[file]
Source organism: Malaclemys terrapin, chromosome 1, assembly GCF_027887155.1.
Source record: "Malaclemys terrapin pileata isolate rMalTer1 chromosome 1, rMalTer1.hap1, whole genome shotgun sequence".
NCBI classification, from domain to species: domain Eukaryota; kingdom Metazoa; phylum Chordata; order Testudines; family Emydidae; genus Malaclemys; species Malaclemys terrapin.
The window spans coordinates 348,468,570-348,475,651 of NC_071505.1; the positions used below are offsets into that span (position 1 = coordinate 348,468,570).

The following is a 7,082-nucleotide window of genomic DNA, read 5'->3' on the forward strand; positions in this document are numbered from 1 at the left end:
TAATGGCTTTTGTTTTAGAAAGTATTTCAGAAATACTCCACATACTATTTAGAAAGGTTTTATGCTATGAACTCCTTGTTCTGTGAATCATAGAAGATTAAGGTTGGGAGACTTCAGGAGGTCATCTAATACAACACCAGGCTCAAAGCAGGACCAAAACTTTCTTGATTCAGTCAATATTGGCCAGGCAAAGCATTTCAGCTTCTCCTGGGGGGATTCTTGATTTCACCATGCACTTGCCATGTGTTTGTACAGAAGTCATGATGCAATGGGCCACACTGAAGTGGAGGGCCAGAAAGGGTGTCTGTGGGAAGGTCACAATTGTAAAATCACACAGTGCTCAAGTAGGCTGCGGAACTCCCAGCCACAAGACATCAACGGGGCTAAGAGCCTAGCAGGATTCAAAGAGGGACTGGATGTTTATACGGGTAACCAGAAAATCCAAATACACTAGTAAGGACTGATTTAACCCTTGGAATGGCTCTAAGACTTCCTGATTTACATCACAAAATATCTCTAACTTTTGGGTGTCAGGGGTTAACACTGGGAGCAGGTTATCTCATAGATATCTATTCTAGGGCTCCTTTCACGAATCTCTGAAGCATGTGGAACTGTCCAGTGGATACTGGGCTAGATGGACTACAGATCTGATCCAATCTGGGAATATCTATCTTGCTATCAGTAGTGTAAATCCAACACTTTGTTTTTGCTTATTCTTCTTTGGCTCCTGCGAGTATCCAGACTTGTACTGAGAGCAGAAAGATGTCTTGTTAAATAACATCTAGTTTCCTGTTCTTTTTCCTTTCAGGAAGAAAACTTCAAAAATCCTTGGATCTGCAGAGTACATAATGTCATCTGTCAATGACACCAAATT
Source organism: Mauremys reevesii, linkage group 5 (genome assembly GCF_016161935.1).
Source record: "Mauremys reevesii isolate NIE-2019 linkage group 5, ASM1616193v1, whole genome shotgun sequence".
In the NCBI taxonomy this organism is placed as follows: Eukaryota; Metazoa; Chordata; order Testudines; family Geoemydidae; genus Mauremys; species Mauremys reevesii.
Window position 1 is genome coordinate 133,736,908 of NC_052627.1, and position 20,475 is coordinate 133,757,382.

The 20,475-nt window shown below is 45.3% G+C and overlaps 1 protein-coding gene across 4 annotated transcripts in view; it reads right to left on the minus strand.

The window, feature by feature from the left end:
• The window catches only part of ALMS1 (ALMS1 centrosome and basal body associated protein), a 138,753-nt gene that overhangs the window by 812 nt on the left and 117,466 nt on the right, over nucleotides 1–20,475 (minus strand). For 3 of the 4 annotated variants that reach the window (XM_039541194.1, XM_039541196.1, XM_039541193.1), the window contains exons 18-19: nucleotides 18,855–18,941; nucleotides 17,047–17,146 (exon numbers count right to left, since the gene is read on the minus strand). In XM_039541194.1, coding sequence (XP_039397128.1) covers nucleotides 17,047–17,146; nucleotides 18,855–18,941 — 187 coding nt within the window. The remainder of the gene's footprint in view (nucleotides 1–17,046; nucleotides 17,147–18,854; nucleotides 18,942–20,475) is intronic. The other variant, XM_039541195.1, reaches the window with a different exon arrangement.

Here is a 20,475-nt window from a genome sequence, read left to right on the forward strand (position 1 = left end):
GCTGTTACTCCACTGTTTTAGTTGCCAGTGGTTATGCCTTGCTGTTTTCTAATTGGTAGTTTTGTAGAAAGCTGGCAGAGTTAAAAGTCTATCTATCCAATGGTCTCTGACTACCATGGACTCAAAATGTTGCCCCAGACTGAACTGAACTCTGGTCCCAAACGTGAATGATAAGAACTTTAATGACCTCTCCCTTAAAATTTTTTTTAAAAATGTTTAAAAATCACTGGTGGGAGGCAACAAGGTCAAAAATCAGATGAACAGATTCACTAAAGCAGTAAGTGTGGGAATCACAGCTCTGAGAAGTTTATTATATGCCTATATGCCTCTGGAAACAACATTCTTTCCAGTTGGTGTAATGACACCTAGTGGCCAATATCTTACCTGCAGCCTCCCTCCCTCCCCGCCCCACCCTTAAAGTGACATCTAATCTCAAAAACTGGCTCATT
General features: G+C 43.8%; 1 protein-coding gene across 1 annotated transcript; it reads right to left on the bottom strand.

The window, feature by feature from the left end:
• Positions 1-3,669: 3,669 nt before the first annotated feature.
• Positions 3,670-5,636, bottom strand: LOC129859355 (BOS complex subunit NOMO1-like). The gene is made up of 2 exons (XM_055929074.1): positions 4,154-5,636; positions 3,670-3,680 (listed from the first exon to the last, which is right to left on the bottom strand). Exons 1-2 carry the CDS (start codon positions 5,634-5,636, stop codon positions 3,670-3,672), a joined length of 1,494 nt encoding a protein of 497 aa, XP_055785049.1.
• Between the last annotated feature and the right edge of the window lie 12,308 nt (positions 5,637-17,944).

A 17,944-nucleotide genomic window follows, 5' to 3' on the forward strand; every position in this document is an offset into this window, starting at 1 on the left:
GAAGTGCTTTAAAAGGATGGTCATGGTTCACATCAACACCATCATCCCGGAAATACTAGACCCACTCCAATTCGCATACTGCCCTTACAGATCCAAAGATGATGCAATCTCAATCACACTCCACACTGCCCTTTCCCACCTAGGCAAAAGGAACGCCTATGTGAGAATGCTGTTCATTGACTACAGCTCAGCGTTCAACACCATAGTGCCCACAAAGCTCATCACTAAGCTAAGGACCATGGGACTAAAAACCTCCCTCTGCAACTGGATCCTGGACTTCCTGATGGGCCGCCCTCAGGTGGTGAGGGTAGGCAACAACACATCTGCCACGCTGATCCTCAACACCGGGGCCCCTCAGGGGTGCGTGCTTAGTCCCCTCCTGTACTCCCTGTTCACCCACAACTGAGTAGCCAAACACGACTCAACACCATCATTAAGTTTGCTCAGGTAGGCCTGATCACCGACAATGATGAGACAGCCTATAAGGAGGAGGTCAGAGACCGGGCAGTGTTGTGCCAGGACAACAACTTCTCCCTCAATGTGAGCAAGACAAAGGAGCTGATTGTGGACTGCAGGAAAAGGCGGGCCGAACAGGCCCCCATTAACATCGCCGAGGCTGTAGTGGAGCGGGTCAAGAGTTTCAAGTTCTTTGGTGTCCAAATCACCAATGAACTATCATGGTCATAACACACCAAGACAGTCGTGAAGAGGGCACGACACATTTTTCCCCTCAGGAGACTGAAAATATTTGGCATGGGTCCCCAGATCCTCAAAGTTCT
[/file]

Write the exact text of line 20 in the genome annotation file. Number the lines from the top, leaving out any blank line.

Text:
• Between the last annotated feature and the right edge of the window lie 12,308 nt (positions 5,637-17,944).